``It's a bummer to lose anybody,'' Brady said, ``but someone of Rob's importance or Danny's importance, we need guys to step in and fill the void, whether it's this game or any game after.''

Gronkowski missed the first game against the Texans, one of five he sat out after his first injury, and it didn't matter.

The Texans were more competitive on Sunday and trailed only 17-13 at halftime as Foster scored on a 1-yard run and Shayne Graham kicked a 55-yard field goal in the last 1:11 before intermission.

But the Patriots scored on two of their first three series in the third quarter on Stevan Ridley's 8-yard run and Brady's 5-yard pass to Brandon Lloyd that made it 31-13.

``We came out in the second half and didn't perform,'' NFL sacks leader J.J. Watt said. ``Losing. I can't stand it. I can't stand any aspect of it. The taste in your mouth is terrible.''

Lloyd scored just six plays after Rob Ninkovich ended a Houston threat with an interception that gave New England the ball at its 37-yard line.

The Patriots needed just one play after taking over on downs early in the fourth quarter, scoring on an outstanding over-the-shoulder catch by Vereen for a 33-yard touchdown and a 38-13 advantage.

The third-string back finished with 124 total yards - 83 on five receptions and 41 on seven carries.

``I don't come into the game knowing how much anyone is going to play,'' Vereen said. ``I come into the game ready to go.''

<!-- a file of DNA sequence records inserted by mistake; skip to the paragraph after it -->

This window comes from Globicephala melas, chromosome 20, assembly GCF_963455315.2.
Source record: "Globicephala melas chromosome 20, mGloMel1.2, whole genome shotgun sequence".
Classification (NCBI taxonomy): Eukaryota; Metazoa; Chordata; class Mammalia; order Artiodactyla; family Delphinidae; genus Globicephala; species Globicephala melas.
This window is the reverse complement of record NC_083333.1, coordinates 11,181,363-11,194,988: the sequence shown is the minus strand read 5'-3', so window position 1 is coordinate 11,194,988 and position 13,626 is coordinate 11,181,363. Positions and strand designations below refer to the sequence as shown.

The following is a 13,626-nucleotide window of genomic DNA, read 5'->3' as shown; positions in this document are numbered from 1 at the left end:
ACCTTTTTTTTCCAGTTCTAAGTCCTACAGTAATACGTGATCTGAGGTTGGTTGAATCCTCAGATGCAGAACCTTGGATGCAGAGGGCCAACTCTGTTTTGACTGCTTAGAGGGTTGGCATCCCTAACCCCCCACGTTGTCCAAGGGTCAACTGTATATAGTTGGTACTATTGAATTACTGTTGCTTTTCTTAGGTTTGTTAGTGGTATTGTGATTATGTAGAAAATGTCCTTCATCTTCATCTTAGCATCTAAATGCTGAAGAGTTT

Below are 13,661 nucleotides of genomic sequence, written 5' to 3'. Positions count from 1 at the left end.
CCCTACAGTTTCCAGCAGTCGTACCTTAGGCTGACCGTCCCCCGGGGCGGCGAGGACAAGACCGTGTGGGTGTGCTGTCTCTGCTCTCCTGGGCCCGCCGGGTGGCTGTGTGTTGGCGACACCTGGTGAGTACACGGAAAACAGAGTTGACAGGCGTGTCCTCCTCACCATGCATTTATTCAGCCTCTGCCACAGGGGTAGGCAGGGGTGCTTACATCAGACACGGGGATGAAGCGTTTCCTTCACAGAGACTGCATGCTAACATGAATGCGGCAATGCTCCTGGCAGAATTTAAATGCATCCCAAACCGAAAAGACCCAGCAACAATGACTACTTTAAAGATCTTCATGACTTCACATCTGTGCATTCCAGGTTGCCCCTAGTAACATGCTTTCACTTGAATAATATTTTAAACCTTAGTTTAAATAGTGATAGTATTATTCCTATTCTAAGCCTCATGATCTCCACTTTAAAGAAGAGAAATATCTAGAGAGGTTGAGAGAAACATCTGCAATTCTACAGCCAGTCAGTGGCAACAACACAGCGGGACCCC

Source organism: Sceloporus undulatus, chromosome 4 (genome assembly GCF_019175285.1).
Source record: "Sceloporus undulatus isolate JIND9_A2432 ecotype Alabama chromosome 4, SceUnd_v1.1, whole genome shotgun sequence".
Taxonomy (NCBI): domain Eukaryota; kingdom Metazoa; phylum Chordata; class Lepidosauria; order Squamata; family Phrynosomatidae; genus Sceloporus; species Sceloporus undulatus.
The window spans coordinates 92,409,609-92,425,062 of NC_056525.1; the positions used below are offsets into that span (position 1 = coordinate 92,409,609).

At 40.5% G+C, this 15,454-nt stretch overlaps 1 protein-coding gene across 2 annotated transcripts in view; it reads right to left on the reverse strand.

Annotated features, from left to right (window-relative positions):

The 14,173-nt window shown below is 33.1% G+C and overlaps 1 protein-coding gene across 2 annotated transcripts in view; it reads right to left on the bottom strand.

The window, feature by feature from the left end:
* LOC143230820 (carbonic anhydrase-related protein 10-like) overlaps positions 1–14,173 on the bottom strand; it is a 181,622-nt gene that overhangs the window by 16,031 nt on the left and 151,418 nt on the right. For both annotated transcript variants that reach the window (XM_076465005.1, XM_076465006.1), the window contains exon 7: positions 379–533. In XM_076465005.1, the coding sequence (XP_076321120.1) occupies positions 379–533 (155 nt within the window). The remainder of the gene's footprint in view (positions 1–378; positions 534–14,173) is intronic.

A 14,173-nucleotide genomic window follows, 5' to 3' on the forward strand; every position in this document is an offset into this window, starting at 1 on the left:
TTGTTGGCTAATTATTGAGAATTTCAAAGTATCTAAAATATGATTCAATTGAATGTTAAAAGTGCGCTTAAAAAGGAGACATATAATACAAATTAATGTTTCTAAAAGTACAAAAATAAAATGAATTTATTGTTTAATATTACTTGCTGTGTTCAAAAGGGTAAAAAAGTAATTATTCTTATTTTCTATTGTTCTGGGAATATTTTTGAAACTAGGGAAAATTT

The Texans were.

On the very first play, Danieal Manning returned the kickoff 94 yards before being hauled down by Devin McCourty at the Patriots 12. But all the Texans could get out of that was a 27-yard field goal by Shayne Graham.

``That was a huge play by Devin to really end up saving (four) points,'' Belichick said.

The Patriots punted on their first two series then took the lead for good on Vereen's 1-yard run following Brady's consecutive completions of 13 yards to Ridley, 25 to Vereen and 14 to Aaron Hernandez.

The Texans offense got going again in the fourth quarter, but it was too late. Matt Schaub's touchdown passes of 25 yards to DeVier Posey and 1 yard to Foster in the last 12 minutes just made the margin of defeat closer.

``It's difficult to sit here (with) the realization that our season is over,'' Schaub said.

The Patriots' season continues against a team it beat in last year's AFC title game 23-20, but lost to in Week 3 this season 31-30 after leading 30-21 with less than 5 minutes left.

The Ravens advanced with a 38-35 double-overtime win in Denver and will be on the road again, trying to keep Belichick from tying Don Shula with 19 postseason victories. A win would be the 18th for Brady and Belichick together since the Patriots drafted the quarterback in 2000. It also would put him two up on Montana.